Ray BLK, otherwise known as Rita Ekwere, bases her music on her own experiences growing up in Catford, South London. She moved to the UK when she was four years old from Nigeria and BLK believes it is clear that the underinvestment in poorer areas lead many members of those communities to a lifestyle of drugs and violence. She said “where I’m from, it’s not just something that exists on the TV news – it’s real”. Her new single Run Run is a catharsis of this. 

The lyrics describe the struggles that young teenagers face when they are absorbed into a violent life of drugs and violence. Having had a first hand experience in London, BLK often refers to the first time she saw a gun, at the age of fourteen, at a house party. BLK says that she can “remember being so petrified, everyone running and not really understanding what was happening”. This terror and confusion is at the core of Run Run, where the lyrics and melody work together to create a fast-paced sense of insecurity amongst the listeners. By doing so, BLK reveals the alternative perspective to the one the media often presents of young crime. That which creates a space for her listeners to explore and gain a deeper understanding of a violent and crime-filled lifestyle. Her passion-filled vocals emphasises how she, like so many others, has been desensitised to the crime, but are still emotionally affected by the death of members from their community. The media coverage of these crimes usually brushes off the emotional impact this can have on members of a community, as they typically portray the deaths as statistics. 

The melody further develops the experience of this crime filled lifestyle by creating a sense of panic and not being able to escape. The vivid imagery created by Run Run, reveals the other aspects of a criminal life that makes BLK’s listeners consider the wider picture, such as mental health and social class. There are also culture factors that BLK has discussed, stating that within black culture there is a “mentality of having to stay strong and get on with it. So many of these young boys have mental health issues and aren’t even aware of it”. 

Run Run's music video further amplifies this very powerful message. BLK uses visuals to expose common scenes, such as running away from the police or being hit by a car. Interestingly, the music video reveals the emotional side to the members of that community, using extra audio as well as visuals for deep emotional expression. This is particularly important in forcing the viewers of her video to consider another perspective on those who have a criminal lifestyle, seeing the various underlining causes of their actions. By doing this, BLK is successfully bringing the issue of increasing crime rates to the attention globally, in the hope that the discussion will turn into active solutions to help future generations.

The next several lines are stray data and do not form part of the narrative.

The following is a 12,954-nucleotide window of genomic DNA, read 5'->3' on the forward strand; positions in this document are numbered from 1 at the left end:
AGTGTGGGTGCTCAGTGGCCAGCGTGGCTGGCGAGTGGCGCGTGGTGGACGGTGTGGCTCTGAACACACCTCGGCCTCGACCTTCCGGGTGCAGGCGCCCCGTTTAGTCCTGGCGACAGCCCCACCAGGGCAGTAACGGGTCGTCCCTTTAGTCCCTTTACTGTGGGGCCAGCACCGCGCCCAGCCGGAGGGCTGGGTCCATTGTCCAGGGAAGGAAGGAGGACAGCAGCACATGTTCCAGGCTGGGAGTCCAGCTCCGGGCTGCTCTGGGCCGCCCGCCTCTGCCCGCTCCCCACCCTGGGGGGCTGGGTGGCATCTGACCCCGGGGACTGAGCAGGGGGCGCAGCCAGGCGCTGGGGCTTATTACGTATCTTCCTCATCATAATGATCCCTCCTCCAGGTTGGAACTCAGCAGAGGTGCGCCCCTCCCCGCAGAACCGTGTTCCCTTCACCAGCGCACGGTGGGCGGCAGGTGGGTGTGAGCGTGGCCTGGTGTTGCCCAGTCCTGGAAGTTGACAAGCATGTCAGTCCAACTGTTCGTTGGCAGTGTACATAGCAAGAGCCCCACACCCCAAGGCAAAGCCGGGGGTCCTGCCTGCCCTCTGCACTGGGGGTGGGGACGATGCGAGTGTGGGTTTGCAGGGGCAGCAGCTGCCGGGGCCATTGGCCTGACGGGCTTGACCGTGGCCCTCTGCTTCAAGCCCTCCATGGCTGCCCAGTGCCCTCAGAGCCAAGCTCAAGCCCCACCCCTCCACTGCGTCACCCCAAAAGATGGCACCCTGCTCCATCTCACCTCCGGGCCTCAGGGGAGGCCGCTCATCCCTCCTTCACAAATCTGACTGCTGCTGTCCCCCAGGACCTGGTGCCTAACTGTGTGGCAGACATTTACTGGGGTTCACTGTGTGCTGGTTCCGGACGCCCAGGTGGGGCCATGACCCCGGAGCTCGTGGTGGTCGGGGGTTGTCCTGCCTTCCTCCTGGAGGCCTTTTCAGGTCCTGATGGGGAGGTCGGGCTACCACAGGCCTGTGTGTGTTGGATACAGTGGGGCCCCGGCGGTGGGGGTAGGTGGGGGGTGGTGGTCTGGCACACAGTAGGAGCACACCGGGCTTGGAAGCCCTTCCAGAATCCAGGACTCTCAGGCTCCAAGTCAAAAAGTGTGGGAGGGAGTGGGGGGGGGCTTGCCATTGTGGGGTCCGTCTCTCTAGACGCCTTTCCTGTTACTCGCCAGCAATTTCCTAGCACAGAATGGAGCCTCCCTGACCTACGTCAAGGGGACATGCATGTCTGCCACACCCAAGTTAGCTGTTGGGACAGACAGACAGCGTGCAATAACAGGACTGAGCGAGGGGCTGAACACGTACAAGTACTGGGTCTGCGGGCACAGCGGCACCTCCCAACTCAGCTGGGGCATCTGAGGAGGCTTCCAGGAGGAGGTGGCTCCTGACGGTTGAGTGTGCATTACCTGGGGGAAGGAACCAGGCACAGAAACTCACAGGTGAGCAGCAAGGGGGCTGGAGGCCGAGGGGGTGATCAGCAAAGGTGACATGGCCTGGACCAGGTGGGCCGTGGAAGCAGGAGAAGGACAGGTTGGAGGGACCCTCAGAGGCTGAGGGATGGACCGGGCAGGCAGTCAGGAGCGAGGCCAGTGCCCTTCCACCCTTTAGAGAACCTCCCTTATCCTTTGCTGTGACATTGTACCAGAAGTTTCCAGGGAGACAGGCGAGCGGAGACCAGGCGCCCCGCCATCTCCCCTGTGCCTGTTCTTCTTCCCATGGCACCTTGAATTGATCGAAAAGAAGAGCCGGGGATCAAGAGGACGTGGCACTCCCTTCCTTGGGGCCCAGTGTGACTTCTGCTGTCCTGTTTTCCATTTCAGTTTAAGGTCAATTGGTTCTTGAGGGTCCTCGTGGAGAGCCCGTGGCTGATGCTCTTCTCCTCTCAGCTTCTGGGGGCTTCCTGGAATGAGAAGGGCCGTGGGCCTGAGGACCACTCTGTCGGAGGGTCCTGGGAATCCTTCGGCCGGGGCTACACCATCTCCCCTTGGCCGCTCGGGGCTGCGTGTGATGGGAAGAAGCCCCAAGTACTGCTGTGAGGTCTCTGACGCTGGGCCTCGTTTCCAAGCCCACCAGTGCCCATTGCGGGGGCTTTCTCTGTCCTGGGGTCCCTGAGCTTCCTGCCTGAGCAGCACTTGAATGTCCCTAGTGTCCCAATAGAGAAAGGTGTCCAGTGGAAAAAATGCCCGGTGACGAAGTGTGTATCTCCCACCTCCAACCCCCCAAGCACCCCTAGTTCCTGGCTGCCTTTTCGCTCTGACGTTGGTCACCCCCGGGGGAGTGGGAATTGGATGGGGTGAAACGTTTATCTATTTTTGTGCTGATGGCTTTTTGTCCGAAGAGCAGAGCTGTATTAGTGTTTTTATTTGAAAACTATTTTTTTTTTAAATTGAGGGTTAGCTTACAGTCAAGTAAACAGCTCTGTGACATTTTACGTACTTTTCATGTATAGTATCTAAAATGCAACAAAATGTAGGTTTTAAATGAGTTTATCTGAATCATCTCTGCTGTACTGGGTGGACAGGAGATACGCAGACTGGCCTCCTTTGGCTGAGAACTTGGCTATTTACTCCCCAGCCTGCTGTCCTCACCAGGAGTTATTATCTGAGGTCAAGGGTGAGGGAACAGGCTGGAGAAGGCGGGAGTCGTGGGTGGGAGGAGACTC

The three letters of BLK’s surname stand for Building, Living and Knowing, which are the three principles she lives by. This beautifully single emphasises how she has had to do all three whilst growing up in Catford. She said: "I wrote the song as a reminder to everyone listening, not to become a product of their environment. They have the choice to better themselves and rise above their struggles", which BLK clearly is an example of. She completed a degree in English Literature at Brunel University, as well as pursuing her career in music;  firstly by releasing music from her own music label, before recently signing a deal with Island Records. Considering this, BLK’s success in winning BBC’s Sound of 2017 is even more impressive, as she is the very first unsigned artist to have ever done so. 

BLK is touring later this year, including a couple support slots with Rudimental:

03 October, O2 Forum Kentish Town – headline

18 October, O2 Academy Leeds – Supporting Rudimental

20 October, O2 Academy Sheffield – supporting Rudimental

By Francesca Barnes